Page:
News Management System
Ruby CoffeeScript JavaScript
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News Management System

This is a simple web application for managing news archive locally or manage and keep your online news before going online. Developed with ruby on rails and mongodb.

This web application is perfect for any printed mass media company(newspaper, magazines, etc) and any news websites company. which requires their journalists to work dynamicly. This application will enable them to manage and update their works anytime, anywhere via internet browser or smartphone devices(iPhone, iPad, android devices, blackberry devices, windows phones).

This web application is released under The MIT license.

Current Features

  1. Currently available in Bahasa Indonesia only.

  2. Users with manageable assigned roles(still in development).

  3. Manage news publishing with editor approval.

  4. Currently only allow 1 photo per news (and 1 auto-generated thumbnail version of the original photo).

  5. News Dashboard, News archive statistics based on category, yearly, monthly, and daily statistics, recent news, recent published news.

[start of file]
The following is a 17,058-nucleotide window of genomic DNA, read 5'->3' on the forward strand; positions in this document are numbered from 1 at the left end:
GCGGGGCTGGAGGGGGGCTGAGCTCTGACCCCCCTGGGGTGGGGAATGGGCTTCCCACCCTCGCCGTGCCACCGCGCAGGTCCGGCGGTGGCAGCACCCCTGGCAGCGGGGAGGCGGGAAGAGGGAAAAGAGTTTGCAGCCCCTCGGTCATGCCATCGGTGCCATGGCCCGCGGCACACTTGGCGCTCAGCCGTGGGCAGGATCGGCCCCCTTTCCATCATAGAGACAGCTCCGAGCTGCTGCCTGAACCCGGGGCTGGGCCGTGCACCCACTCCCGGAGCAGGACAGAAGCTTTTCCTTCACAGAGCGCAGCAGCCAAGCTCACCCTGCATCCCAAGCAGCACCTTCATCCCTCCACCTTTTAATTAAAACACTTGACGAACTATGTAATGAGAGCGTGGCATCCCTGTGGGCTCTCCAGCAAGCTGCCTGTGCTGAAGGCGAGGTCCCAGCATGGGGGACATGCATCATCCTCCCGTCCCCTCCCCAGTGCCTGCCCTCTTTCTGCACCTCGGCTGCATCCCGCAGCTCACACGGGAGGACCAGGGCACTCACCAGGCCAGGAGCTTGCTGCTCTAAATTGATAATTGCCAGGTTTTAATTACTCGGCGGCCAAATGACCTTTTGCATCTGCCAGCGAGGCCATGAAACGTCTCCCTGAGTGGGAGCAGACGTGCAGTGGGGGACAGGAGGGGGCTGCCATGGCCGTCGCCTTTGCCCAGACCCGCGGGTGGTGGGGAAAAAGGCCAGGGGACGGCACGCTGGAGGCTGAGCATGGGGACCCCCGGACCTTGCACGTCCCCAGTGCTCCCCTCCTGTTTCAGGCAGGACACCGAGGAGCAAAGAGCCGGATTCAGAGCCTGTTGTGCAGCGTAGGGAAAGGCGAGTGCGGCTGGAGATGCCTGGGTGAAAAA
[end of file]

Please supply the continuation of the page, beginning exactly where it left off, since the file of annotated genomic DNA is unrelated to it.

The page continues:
6. Statistics on charts (to feast your eyes with some beautiful chart from MorrisJs).

  7. Web browser friendly (untested on Internet Explorer 6) :p.

  8. Responsive design, smartphone friendly (iPhone, iPad, all android devices, all blackberry devices, latest Windows phones).

Technology stacks

  1. Ruby V.1.9.3p327 (2012-11-10 revision 37606).

  2. Ruby On Rails V.3.2.9. An open-source web framework that doesn't hurt and keeps you happy.

  3. Mongodb-10gen V.2.2.3. A scalable, high-performance, open source NoSQL database.

  4. Mongoid ORM(Object Relational Mapping).

  5. Twitter bootstrap V.2.2.1(twitter-bootstrap-rails). Web front-end framework from twitter.

  6. Devise. Authentication library for rails.

  7. MorrisJs. Some eye candy charts.

  8. RaphaelJs. Javascript library for simplifying vector graphics on the web.

How to install

Note: I highly recommend that you use Mac OS or linux(preferably ubuntu) platform for development and production server.

My development server is ubuntu.
  1. Install Ruby via rbenv. Follow instructions here

  2. Install Ruby gem. See instructions here.

  3. Install Ruby On Rails(will automatically installed when running point no.. Look below for Ruby on rails introductions.